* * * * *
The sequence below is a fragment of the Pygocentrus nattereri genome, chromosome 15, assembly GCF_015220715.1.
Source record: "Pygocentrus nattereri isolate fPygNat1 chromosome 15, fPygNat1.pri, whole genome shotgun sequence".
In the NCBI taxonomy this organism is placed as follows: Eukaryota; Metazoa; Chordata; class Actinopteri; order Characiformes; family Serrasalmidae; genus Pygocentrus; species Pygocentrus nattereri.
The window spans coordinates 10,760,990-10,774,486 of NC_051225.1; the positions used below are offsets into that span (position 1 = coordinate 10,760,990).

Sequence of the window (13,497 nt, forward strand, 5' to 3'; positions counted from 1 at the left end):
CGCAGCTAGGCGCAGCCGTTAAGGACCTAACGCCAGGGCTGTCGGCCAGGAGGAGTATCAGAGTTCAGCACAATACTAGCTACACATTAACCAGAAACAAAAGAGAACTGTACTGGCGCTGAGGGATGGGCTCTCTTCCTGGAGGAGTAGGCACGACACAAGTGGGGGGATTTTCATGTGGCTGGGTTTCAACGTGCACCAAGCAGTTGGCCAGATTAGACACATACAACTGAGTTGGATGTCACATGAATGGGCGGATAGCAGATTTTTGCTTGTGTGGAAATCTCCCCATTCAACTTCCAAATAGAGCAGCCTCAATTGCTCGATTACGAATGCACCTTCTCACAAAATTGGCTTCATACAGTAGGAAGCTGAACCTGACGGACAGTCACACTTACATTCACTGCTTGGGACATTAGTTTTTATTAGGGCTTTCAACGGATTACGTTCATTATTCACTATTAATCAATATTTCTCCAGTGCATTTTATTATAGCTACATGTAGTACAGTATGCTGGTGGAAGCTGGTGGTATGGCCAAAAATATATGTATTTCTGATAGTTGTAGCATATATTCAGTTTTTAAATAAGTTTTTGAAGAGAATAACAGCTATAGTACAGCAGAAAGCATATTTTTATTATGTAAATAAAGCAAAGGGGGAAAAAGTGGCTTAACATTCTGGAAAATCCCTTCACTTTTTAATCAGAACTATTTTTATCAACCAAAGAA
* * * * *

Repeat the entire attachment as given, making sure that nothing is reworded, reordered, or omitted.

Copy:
The sequence below is a fragment of the Pygocentrus nattereri genome, chromosome 15, assembly GCF_015220715.1.
Source record: "Pygocentrus nattereri isolate fPygNat1 chromosome 15, fPygNat1.pri, whole genome shotgun sequence".
In the NCBI taxonomy this organism is placed as follows: Eukaryota; Metazoa; Chordata; class Actinopteri; order Characiformes; family Serrasalmidae; genus Pygocentrus; species Pygocentrus nattereri.
The window spans coordinates 10,760,990-10,774,486 of NC_051225.1; the positions used below are offsets into that span (position 1 = coordinate 10,760,990).

Sequence of the window (13,497 nt, forward strand, 5' to 3'; positions counted from 1 at the left end):
CGCAGCTAGGCGCAGCCGTTAAGGACCTAACGCCAGGGCTGTCGGCCAGGAGGAGTATCAGAGTTCAGCACAATACTAGCTACACATTAACCAGAAACAAAAGAGAACTGTACTGGCGCTGAGGGATGGGCTCTCTTCCTGGAGGAGTAGGCACGACACAAGTGGGGGGATTTTCATGTGGCTGGGTTTCAACGTGCACCAAGCAGTTGGCCAGATTAGACACATACAACTGAGTTGGATGTCACATGAATGGGCGGATAGCAGATTTTTGCTTGTGTGGAAATCTCCCCATTCAACTTCCAAATAGAGCAGCCTCAATTGCTCGATTACGAATGCACCTTCTCACAAAATTGGCTTCATACAGTAGGAAGCTGAACCTGACGGACAGTCACACTTACATTCACTGCTTGGGACATTAGTTTTTATTAGGGCTTTCAACGGATTACGTTCATTATTCACTATTAATCAATATTTCTCCAGTGCATTTTATTATAGCTACATGTAGTACAGTATGCTGGTGGAAGCTGGTGGTATGGCCAAAAATATATGTATTTCTGATAGTTGTAGCATATATTCAGTTTTTAAATAAGTTTTTGAAGAGAATAACAGCTATAGTACAGCAGAAAGCATATTTTTATTATGTAAATAAAGCAAAGGGGGAAAAAGTGGCTTAACATTCTGGAAAATCCCTTCACTTTTTAATCAGAACTATTTTTATCAACCAAAGAA